Aberrant Glycogen in Lung Adenocarcinoma Tumorigenesis

Grants and Contracts Details


Abstract: Lung adenocarcinoma (LUAD) is the major histological subtype of lung cancer and the leading cause of cancer-related mortalities worldwide. For a substantial number of LUAD patients, the only treatment options available are traditional multi-agent chemotherapy coupled with surgery and/or radiation. For these patients, the 5-year survival remains disappointingly low. Additional molecular mechanisms driving LUAD proliferation and tumorigenesis remain a critical knowledge gap in lung cancer research, and a major barrier for the development of personalized therapies. Recent reports, including our own, reveal critical roles for glycogen in lung tumor progression. Building on these foundational studies, we developed a robust and precision technology to visualize glycogen in situ with 50 µm spatial resolution using mass spectrometry imaging that provides 1,000x increased sensitivity compared to previous methods. Using this technology, we defined glycogen levels in 122 NSCLC patients treated at the University of Kentucky’s NCI Designated Cancer Center. Our preliminary data demonstrate that: 1) significantly elevated glycogen is observed in LUAD and not in normal lung tissue. 2) Elevated glycogen is a LUAD tissue-specific hallmark and is not observed in lung squamous cell carcinoma. 3) LUAD-glycogen is structurally unique with increased phosphorylation and branching. 4) This LUAD phenotype correlated with marked protein decreases in the glycogen phosphatase laforin. Strikingly, laforin knockout in model lung cell lines and the KrasG12D/p53-/- LUAD mouse model drives: 1) glycogen hyper-phosphorylation, 2) increased affinity with the master metabolic regulator AMP-activated protein kinase (AMPK), 3) decreased AMPK activity, and 4) accelerated tumor proliferation and progression. We hypothesize that the structurally unique LUAD-glycogen is a critical component of LUAD metabolism, proliferation, and progression. The overall objective of this study is to define the etiology of LUAD-glycogen on both cancer metabolism and tumor progression. To achieve this, we will: Define the LUAD-glycogen clinical course and its interaction with AMPK (Aim 1). Then, we will define the signaling role of LUAD-glycogen in cellular metabolism through AMPK (Aim 2). Finally, we will establish the role of LUAD-glycogen in tumor progression and early transformation in vivo (Aim3). This proposal builds on exciting and rigorous preliminary data and presents an integrated approach to define this unique LUAD hallmark of excess glycogen utilizing robust, complementary, and state-of-the-art methodologies such as mass spectrometry imaging, protein and glycogen biochemistry, and targeted metabolomics. The salient findings from this proposal will significantly advance the knowledge base regarding the roles of glycogen in LUAD biology and progression and drive the discovery of personalized therapies that can be leveraged for the LUAD population that only qualify for conventional chemotherapy.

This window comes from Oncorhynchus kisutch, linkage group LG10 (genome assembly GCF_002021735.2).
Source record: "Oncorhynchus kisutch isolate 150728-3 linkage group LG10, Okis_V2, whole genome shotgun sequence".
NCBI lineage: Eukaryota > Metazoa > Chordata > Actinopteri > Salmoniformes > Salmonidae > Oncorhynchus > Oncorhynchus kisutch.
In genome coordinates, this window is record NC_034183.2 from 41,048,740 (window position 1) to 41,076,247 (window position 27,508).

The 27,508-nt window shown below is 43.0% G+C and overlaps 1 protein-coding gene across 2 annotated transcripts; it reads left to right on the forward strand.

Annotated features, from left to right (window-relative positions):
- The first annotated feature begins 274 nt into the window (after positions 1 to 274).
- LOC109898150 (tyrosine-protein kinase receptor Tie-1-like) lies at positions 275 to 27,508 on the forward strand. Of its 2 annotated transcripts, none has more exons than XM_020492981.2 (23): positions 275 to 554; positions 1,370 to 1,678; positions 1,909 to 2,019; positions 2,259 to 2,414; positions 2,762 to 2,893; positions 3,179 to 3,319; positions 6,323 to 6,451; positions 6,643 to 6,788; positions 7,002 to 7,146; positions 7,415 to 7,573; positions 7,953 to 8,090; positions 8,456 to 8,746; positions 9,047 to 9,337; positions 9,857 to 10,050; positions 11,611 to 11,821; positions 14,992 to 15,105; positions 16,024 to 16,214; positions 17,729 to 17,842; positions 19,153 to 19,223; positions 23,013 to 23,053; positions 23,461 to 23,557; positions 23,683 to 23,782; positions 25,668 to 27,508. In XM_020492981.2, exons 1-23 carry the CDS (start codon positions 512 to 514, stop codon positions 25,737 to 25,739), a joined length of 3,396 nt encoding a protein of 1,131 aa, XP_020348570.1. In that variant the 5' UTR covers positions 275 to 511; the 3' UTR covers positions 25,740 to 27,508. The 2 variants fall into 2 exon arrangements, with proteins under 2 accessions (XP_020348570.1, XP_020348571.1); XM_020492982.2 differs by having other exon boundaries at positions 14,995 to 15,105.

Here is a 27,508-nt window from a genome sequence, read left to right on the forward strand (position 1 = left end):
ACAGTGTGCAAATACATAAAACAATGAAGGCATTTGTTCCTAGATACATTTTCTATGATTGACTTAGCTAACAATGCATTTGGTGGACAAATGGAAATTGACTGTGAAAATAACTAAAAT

Effective start/end date7/1/2210/31/22


  • National Cancer Institute: $52,466.00


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